Gear > Optics

The Long and Short of It

Long-range shots are easier with a riflescope designed to allow for your bullet’s drop. Here’s a roundup of new ballistic reticles and how they work.

Shooting at long range is not an art, it’s a science. You, your rifle and your ammunition are a joint venture in advanced marksmanship and practical ballistics. And you, my friend, are the weak link in the chain—the unreliable, inconsistent, error-prone human that you are. Don’t take it personally, but your hardware is much more predictable.

Given that you are among a host of variables in long-range shooting, we’re going to eliminate you, your rifle, its trigger, your ammunition, the weather, the wind—every possible factor but one. Our sole focus will be on a key piece of gear that can dramatically affect your ability to make one-shot hits at long range—your riflescope.

To address the problem of making consistent long-range hits, scope manufacturers have developed a category of “holdover” riflescopes that contain special reticles to compensate for your bullet’s trajectory. These reticles replace the old “Kentucky windage” method of holding over a deer’s back and hoping your bullet drops into its boiler room.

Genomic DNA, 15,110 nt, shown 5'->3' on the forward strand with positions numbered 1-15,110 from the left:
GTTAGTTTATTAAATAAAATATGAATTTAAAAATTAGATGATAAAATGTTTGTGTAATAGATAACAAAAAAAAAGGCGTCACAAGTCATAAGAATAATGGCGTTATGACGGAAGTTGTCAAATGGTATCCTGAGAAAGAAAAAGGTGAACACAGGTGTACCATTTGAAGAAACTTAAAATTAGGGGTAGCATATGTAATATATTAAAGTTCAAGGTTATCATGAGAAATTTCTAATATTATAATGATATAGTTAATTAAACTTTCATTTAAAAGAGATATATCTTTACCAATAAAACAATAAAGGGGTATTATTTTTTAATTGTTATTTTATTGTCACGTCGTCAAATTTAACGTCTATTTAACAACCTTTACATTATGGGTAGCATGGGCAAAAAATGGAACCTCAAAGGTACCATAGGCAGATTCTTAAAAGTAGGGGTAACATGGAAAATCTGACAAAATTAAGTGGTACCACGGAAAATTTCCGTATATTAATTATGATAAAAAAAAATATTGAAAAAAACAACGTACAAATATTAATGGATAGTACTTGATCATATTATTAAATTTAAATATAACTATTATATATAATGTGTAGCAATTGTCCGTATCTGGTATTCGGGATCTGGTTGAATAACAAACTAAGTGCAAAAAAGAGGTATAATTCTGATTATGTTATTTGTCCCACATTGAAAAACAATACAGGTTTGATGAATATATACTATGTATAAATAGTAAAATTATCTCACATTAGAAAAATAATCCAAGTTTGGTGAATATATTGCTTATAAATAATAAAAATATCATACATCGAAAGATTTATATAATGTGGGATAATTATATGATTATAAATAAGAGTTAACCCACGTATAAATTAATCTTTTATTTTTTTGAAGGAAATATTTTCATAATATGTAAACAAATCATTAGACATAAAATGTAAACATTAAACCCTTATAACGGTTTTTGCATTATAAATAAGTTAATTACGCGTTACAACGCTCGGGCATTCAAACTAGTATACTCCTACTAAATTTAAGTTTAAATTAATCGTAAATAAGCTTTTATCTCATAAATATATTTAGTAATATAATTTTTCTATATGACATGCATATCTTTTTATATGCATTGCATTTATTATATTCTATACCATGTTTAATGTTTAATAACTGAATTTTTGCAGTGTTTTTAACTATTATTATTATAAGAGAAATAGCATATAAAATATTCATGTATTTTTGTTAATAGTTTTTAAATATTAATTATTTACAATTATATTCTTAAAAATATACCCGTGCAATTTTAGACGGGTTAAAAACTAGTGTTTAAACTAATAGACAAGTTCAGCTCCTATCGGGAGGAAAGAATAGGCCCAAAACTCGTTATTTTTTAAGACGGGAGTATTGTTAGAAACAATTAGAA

Ballistics 101
You already know that if you’re going to hit a whitetail at 400 yards with a typical zero of “2 inches high at 100,” then youneed to hold over the deer. But how much? Do you hold on air … or hair? What about wind? New reticles can help you extend your personal range. We tested six brands of scopes with what are commonly called “drop-compensating reticles.” But before we introduce them, we need to review some basics about long-range shooting, and the basics begin with ballistics........

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